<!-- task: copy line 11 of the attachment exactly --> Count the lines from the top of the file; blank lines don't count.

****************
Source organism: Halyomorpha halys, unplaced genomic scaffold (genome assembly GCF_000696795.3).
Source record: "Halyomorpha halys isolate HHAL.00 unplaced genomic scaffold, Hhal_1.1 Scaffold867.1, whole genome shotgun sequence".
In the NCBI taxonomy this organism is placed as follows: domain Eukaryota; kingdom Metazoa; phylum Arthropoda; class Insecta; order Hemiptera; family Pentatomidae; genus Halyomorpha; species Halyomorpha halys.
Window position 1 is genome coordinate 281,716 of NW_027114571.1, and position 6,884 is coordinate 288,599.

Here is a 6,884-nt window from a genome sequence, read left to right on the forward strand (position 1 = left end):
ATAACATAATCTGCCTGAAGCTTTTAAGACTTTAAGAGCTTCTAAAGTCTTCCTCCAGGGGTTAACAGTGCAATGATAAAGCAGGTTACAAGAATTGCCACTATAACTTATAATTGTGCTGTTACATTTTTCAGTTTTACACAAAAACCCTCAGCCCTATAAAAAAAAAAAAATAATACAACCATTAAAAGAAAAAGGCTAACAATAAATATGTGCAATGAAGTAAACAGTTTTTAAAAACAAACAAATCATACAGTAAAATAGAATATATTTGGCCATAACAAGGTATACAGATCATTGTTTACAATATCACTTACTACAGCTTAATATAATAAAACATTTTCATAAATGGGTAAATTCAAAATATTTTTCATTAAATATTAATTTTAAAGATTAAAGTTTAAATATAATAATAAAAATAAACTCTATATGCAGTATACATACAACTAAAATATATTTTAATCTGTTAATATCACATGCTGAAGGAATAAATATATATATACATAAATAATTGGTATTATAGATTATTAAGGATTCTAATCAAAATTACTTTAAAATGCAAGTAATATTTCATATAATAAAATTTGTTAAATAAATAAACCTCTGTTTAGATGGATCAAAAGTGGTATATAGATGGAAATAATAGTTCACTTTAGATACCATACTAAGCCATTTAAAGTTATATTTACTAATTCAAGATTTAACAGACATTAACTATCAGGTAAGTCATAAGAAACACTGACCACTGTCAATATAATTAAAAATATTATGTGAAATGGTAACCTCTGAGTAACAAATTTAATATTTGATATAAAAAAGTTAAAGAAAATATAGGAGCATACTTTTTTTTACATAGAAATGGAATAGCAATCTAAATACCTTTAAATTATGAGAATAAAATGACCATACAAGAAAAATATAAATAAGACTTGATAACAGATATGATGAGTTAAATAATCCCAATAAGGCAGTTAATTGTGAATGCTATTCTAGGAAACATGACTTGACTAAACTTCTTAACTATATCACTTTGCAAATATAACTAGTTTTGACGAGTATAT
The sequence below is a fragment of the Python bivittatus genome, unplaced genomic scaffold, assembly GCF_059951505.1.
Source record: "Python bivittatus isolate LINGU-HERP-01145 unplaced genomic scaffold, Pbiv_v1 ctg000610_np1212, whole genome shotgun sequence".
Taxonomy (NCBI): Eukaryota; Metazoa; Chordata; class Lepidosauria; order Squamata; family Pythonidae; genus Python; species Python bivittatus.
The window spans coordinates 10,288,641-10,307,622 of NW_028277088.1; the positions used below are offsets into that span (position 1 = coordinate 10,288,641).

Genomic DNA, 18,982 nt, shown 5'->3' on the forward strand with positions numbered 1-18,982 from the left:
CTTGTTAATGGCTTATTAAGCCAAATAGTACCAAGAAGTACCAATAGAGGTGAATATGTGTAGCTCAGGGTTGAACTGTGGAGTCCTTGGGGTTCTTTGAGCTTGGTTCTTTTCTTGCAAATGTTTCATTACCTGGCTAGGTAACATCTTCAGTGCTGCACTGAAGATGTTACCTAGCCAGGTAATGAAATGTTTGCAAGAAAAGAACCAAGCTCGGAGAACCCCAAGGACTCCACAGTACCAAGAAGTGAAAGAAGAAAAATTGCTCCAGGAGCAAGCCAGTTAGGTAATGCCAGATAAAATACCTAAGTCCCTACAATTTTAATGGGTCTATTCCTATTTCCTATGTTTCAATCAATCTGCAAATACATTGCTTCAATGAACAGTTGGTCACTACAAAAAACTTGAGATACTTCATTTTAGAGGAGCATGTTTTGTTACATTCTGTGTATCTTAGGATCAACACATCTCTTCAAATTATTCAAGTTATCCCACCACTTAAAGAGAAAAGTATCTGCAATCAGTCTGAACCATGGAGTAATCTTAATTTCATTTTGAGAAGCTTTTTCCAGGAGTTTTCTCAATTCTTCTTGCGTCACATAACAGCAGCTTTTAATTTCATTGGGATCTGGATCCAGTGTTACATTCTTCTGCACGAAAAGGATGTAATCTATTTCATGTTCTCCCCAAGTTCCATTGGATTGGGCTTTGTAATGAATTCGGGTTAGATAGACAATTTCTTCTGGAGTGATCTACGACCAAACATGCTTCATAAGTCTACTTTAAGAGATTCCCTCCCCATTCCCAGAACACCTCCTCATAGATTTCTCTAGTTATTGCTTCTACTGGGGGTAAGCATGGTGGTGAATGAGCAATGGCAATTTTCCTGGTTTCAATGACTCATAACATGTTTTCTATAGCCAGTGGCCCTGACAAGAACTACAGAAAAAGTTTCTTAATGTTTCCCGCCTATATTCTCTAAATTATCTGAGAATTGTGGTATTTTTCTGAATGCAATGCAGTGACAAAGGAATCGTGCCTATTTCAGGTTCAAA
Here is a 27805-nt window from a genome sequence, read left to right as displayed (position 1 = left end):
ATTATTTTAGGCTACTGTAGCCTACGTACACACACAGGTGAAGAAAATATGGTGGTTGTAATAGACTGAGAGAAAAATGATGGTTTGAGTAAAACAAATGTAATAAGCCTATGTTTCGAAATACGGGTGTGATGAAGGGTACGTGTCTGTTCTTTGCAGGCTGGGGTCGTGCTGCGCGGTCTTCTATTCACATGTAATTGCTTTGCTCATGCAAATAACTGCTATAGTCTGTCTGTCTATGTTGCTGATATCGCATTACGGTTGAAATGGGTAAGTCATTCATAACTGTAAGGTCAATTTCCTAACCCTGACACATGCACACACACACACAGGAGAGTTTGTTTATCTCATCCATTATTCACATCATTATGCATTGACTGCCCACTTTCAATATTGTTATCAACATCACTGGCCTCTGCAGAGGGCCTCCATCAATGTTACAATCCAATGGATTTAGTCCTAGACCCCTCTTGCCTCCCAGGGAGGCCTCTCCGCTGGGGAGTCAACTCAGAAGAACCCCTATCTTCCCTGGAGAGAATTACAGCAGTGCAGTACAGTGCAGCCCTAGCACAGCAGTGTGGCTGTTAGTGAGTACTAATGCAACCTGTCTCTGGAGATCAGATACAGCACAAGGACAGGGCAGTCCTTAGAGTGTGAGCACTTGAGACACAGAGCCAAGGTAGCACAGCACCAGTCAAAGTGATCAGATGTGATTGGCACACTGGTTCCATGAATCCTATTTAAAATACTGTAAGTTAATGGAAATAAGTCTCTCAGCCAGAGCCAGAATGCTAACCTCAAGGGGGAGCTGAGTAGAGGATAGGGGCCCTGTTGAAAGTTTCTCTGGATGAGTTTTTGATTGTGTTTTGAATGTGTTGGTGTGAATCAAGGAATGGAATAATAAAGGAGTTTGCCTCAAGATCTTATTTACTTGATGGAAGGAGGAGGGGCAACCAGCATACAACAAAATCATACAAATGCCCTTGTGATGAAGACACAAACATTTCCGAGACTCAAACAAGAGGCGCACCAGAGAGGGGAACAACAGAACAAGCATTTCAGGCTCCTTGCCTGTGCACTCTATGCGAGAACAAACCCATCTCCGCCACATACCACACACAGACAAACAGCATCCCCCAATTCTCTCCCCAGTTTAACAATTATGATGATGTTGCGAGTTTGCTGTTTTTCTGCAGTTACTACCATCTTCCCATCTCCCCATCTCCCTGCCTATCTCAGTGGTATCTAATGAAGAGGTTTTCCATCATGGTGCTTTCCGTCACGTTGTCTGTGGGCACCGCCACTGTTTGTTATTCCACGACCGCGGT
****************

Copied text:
Genomic DNA, 18,982 nt, shown 5'->3' on the forward strand with positions numbered 1-18,982 from the left: